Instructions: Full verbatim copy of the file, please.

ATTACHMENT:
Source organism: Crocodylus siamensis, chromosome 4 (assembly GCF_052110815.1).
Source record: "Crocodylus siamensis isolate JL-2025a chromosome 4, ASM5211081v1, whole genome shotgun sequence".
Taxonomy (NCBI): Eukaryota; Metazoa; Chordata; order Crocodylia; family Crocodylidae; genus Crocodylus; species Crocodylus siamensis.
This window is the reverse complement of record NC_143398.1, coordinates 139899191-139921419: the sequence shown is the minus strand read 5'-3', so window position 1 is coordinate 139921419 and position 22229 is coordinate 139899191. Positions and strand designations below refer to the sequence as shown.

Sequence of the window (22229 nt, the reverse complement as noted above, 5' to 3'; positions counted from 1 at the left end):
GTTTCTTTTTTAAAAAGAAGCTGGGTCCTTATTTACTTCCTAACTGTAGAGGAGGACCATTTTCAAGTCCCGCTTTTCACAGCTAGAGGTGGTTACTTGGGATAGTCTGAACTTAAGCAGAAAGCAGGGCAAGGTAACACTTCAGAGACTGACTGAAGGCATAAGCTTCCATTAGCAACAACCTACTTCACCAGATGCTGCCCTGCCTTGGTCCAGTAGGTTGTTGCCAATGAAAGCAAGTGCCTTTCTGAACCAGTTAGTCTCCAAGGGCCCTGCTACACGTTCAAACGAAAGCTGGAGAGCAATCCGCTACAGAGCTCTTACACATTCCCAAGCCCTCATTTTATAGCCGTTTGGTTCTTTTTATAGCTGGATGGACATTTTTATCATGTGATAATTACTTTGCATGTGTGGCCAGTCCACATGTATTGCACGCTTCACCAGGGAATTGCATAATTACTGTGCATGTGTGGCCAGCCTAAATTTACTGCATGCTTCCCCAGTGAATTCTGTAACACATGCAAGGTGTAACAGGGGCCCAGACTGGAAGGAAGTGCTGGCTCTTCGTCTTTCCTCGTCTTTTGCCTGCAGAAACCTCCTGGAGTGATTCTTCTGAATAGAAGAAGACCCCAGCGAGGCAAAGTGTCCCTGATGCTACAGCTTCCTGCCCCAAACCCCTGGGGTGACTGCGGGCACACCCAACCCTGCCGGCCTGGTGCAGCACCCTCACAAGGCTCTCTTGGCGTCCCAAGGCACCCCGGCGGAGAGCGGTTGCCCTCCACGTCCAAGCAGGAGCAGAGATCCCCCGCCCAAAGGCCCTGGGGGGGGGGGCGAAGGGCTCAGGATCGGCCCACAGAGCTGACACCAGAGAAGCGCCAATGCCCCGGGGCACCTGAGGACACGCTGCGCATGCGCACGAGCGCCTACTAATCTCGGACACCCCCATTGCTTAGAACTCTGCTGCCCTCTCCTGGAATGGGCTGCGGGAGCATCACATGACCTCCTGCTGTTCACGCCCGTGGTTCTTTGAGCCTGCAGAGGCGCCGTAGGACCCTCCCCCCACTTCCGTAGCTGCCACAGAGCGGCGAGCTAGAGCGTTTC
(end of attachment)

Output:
Source organism: Crocodylus siamensis, chromosome 4 (assembly GCF_052110815.1).
Source record: "Crocodylus siamensis isolate JL-2025a chromosome 4, ASM5211081v1, whole genome shotgun sequence".
Taxonomy (NCBI): Eukaryota; Metazoa; Chordata; order Crocodylia; family Crocodylidae; genus Crocodylus; species Crocodylus siamensis.
This window is the reverse complement of record NC_143398.1, coordinates 139899191-139921419: the sequence shown is the minus strand read 5'-3', so window position 1 is coordinate 139921419 and position 22229 is coordinate 139899191. Positions and strand designations below refer to the sequence as shown.

Sequence of the window (22229 nt, the reverse complement as noted above, 5' to 3'; positions counted from 1 at the left end):
GTTTCTTTTTTAAAAAGAAGCTGGGTCCTTATTTACTTCCTAACTGTAGAGGAGGACCATTTTCAAGTCCCGCTTTTCACAGCTAGAGGTGGTTACTTGGGATAGTCTGAACTTAAGCAGAAAGCAGGGCAAGGTAACACTTCAGAGACTGACTGAAGGCATAAGCTTCCATTAGCAACAACCTACTTCACCAGATGCTGCCCTGCCTTGGTCCAGTAGGTTGTTGCCAATGAAAGCAAGTGCCTTTCTGAACCAGTTAGTCTCCAAGGGCCCTGCTACACGTTCAAACGAAAGCTGGAGAGCAATCCGCTACAGAGCTCTTACACATTCCCAAGCCCTCATTTTATAGCCGTTTGGTTCTTTTTATAGCTGGATGGACATTTTTATCATGTGATAATTACTTTGCATGTGTGGCCAGTCCACATGTATTGCACGCTTCACCAGGGAATTGCATAATTACTGTGCATGTGTGGCCAGCCTAAATTTACTGCATGCTTCCCCAGTGAATTCTGTAACACATGCAAGGTGTAACAGGGGCCCAGACTGGAAGGAAGTGCTGGCTCTTCGTCTTTCCTCGTCTTTTGCCTGCAGAAACCTCCTGGAGTGATTCTTCTGAATAGAAGAAGACCCCAGCGAGGCAAAGTGTCCCTGATGCTACAGCTTCCTGCCCCAAACCCCTGGGGTGACTGCGGGCACACCCAACCCTGCCGGCCTGGTGCAGCACCCTCACAAGGCTCTCTTGGCGTCCCAAGGCACCCCGGCGGAGAGCGGTTGCCCTCCACGTCCAAGCAGGAGCAGAGATCCCCCGCCCAAAGGCCCTGGGGGGGGGGGCGAAGGGCTCAGGATCGGCCCACAGAGCTGACACCAGAGAAGCGCCAATGCCCCGGGGCACCTGAGGACACGCTGCGCATGCGCACGAGCGCCTACTAATCTCGGACACCCCCATTGCTTAGAACTCTGCTGCCCTCTCCTGGAATGGGCTGCGGGAGCATCACATGACCTCCTGCTGTTCACGCCCGTGGTTCTTTGAGCCTGCAGAGGCGCCGTAGGACCCTCCCCCCACTTCCGTAGCTGCCACAGAGCGGCGAGCTAGAGCGTTTC